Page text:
These are the latest additions to MMJ free Journalism Summer School. Hopefully they'll give you stuff to do on the rare occasions you want to engage your brain in the coming weeks. How's your social media clout?
The 10,000 Words blog has this week published a post listing seven premium WordPress themes for journalists, costing between $17 and $69. This article follows an earlier post on seven great free WordPress themes.
Hitpost’s new app allows you to become a sports reporter for your favorite team. Instead of uploading your own photos, you can file instant sports reports using Hitpost photos and scores right off the sidelines. You can add your own commentary, geo-tagged your post, and share your reports via Hitpost feeds, Facebook, Twitter, SMS and email.
What happens when you, as a journalist, are covering a foreign story and need to make arrangements to gain access to a local official/politician/location or similar? In many parts of the world it is normal practice to engage a local 'fixer', someone familiar with the local environment or administrative set-up, to use their contacts and local knowledge to ease your path. Clearly, if somebody provides that service for you it is only right that you pay a reasonable fee for it. No problem so far. But what happens when your fixer says they can make the local bureaucratic wheels turn faster - and you can meet your deadline - if they make a payment or other 'consideration' of some kind to a third party who is in a position to expedite your request. It is in situations like this that a journalist, and their employer, can fall foul of the new UK Bribery Act.
The phone-hacking scandal has put investigative journalism in the dock. Yet without investigative journalism - and in particular the meticulous work of one investigative journalist, Nick Davies, of the Guardian...
Fourteen questions submitted by the Guardian to No 10 regarding Andy Coulson's vetting, and the answer we received (RT @jemimakiss: Must read - the Guardian's questions to Downing Street on Andy Coulson, and how they responded: http://bit.ly/pfR2dd...)...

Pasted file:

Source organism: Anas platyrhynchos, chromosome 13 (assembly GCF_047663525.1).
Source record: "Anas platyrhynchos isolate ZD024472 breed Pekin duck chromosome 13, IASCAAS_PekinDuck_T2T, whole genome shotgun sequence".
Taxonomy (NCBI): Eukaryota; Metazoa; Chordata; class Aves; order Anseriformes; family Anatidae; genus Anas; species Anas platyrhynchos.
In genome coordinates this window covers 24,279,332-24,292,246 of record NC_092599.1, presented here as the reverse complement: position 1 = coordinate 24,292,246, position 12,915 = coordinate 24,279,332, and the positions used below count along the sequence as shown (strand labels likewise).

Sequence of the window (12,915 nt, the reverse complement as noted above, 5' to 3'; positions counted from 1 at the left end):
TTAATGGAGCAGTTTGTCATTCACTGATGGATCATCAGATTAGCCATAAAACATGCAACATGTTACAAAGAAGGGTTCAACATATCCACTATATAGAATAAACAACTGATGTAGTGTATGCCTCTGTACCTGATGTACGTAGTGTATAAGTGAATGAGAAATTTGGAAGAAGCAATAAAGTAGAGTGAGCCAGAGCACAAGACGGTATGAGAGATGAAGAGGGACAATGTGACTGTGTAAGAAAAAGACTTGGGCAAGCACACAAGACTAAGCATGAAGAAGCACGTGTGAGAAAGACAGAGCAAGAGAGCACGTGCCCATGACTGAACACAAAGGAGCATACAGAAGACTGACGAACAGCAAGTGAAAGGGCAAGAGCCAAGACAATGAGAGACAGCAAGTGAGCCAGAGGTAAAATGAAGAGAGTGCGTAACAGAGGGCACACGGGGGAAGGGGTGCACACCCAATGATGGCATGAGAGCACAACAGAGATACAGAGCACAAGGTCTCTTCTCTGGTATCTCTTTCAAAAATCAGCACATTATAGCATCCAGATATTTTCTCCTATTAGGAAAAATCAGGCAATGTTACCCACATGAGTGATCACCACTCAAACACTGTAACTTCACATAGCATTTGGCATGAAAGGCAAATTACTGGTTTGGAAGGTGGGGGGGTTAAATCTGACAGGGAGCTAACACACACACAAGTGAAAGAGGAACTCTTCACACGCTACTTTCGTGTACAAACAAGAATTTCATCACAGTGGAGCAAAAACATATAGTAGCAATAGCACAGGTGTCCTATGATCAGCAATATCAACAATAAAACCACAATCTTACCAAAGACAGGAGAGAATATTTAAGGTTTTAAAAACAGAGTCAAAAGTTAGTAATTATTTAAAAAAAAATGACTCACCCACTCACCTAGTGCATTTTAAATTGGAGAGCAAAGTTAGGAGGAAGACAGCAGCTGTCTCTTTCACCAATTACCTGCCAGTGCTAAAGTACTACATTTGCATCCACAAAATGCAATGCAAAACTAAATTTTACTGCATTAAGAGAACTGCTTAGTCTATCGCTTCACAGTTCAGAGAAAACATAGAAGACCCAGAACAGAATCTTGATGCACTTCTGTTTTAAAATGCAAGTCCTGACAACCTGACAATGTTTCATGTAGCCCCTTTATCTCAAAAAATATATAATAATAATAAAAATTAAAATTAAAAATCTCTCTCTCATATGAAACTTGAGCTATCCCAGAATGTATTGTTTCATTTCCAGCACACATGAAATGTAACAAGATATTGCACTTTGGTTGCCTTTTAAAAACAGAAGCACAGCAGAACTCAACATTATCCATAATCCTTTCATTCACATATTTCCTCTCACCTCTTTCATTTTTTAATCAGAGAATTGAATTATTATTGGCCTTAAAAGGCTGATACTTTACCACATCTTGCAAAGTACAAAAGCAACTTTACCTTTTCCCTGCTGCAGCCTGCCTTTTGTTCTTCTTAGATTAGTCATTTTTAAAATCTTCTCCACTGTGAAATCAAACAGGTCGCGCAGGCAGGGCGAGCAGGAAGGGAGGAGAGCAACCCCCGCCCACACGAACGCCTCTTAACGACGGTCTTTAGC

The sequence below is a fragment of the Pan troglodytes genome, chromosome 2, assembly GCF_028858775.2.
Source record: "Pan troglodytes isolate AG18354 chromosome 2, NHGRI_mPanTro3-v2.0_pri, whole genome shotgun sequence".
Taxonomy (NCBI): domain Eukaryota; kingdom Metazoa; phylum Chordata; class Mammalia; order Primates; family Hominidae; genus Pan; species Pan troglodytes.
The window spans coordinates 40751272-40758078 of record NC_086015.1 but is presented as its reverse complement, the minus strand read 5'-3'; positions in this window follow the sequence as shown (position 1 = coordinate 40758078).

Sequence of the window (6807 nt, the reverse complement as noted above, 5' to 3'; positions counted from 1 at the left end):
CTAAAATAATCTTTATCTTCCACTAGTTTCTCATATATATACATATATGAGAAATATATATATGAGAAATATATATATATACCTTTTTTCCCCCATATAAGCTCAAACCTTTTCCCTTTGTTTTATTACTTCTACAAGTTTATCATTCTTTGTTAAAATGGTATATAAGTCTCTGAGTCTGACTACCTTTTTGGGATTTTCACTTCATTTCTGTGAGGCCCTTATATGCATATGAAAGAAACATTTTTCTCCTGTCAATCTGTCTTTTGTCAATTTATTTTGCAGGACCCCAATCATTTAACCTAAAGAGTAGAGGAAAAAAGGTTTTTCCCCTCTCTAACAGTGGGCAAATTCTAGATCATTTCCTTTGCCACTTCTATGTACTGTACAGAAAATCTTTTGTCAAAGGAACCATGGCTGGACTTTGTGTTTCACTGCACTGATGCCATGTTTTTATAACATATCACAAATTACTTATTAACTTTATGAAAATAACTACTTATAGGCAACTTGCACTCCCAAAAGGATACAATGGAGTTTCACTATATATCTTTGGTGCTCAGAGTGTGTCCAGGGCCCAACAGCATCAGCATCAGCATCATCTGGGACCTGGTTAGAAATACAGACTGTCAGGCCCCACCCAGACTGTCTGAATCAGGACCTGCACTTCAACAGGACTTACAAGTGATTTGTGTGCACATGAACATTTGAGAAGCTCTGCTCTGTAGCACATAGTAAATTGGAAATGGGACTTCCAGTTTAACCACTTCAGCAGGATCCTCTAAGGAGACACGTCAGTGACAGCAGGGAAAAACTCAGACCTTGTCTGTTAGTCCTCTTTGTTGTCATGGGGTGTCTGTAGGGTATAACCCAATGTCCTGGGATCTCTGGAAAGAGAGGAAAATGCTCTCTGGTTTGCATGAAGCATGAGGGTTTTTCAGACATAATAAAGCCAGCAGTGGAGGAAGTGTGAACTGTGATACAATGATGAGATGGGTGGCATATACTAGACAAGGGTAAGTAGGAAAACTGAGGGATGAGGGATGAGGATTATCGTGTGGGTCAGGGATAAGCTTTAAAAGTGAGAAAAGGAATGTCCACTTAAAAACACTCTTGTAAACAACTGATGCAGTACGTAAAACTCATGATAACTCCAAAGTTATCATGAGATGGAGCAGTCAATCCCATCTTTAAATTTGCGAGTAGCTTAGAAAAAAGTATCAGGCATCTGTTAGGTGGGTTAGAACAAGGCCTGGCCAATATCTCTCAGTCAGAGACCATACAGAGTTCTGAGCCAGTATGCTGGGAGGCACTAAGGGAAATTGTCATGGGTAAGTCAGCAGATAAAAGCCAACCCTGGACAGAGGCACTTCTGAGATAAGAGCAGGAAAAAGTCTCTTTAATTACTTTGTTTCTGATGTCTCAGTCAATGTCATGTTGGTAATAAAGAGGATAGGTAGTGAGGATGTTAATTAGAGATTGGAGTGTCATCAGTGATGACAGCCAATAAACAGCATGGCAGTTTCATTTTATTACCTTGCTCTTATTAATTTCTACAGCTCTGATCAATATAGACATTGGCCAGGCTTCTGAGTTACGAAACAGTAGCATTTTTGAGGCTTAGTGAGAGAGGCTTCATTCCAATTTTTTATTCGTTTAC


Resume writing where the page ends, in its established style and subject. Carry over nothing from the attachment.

A few years ago my old boss, David Laventhol, had an extended conversation with Rupert Murdoch about newspapers. It was after some sort of big-deal journalism dinner, and they talked long after the tired waiters wished they'd go.
OK, you could learn Flash and Photoshop But life's too short So what multimedia journalists need are simple, free software applications that take all the technical stuff out of creating timelines and visualisations. We need to be able to combine text, images, video and audio, and root all that information into a timeline that is easily embedded in our websites or blogs. We'll take a look here at two applications that give us everything we need: Dipity and Vuvox
Search Engine WatchHOW TO: Use Google+ For Your Job SearchMashable (blog)The stats are impressive, but the new social network has room to grow in catching up with its massive competitors Twitter and Facebook.
Employers are running social-media searches on job applicantsMarketWatchCHICAGO (MarketWatch) — The next time you apply for a job, don't be surprised if you have to agree to a social-media background check.
Downing Street’s close relationship with News Interational revealed Rupert Murdoch’s media businesses entertained David Cameron’s closest advisers more than any other organisation according to the latest data accessed by the Bureau of Investigative...
A fortnight ago Journalism.co.uk suggested 10 ways journalists can use Google+. Here are another 10 tips, tricks and tools from across the web for reporters wanting to engage with the estimated 20 million Google+ users.
Are you a broadcast or multimedia journalism student? Do you focus on text, but want to expand your skill set? You've come to the right place! Terry FitzPatrick. UPIU's multimedia mentors are going to be sharing their ...